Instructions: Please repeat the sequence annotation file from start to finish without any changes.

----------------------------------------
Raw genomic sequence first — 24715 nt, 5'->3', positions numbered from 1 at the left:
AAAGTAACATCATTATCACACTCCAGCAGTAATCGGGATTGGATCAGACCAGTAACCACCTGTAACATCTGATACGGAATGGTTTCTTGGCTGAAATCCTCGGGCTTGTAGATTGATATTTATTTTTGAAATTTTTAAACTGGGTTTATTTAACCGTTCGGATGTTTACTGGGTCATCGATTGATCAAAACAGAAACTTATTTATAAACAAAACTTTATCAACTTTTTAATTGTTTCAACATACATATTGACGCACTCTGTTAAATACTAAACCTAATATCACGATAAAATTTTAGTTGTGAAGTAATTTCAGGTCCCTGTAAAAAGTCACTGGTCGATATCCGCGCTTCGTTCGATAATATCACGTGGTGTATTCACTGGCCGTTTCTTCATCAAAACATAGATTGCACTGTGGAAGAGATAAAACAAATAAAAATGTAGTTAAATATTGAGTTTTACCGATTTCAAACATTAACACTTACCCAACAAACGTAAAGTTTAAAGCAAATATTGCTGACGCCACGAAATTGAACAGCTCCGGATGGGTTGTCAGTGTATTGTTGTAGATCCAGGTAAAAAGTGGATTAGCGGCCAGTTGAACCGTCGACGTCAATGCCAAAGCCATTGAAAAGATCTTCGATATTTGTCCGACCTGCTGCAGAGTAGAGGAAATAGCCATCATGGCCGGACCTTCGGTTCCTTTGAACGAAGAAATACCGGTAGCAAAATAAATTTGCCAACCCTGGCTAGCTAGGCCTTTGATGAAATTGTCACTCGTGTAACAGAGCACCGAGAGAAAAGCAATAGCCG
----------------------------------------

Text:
Raw genomic sequence first — 24715 nt, 5'->3', positions numbered from 1 at the left:
AAAGTAACATCATTATCACACTCCAGCAGTAATCGGGATTGGATCAGACCAGTAACCACCTGTAACATCTGATACGGAATGGTTTCTTGGCTGAAATCCTCGGGCTTGTAGATTGATATTTATTTTTGAAATTTTTAAACTGGGTTTATTTAACCGTTCGGATGTTTACTGGGTCATCGATTGATCAAAACAGAAACTTATTTATAAACAAAACTTTATCAACTTTTTAATTGTTTCAACATACATATTGACGCACTCTGTTAAATACTAAACCTAATATCACGATAAAATTTTAGTTGTGAAGTAATTTCAGGTCCCTGTAAAAAGTCACTGGTCGATATCCGCGCTTCGTTCGATAATATCACGTGGTGTATTCACTGGCCGTTTCTTCATCAAAACATAGATTGCACTGTGGAAGAGATAAAACAAATAAAAATGTAGTTAAATATTGAGTTTTACCGATTTCAAACATTAACACTTACCCAACAAACGTAAAGTTTAAAGCAAATATTGCTGACGCCACGAAATTGAACAGCTCCGGATGGGTTGTCAGTGTATTGTTGTAGATCCAGGTAAAAAGTGGATTAGCGGCCAGTTGAACCGTCGACGTCAATGCCAAAGCCATTGAAAAGATCTTCGATATTTGTCCGACCTGCTGCAGAGTAGAGGAAATAGCCATCATGGCCGGACCTTCGGTTCCTTTGAACGAAGAAATACCGGTAGCAAAATAAATTTGCCAACCCTGGCTAGCTAGGCCTTTGATGAAATTGTCACTCGTGTAACAGAGCACCGAGAGAAAAGCAATAGCCG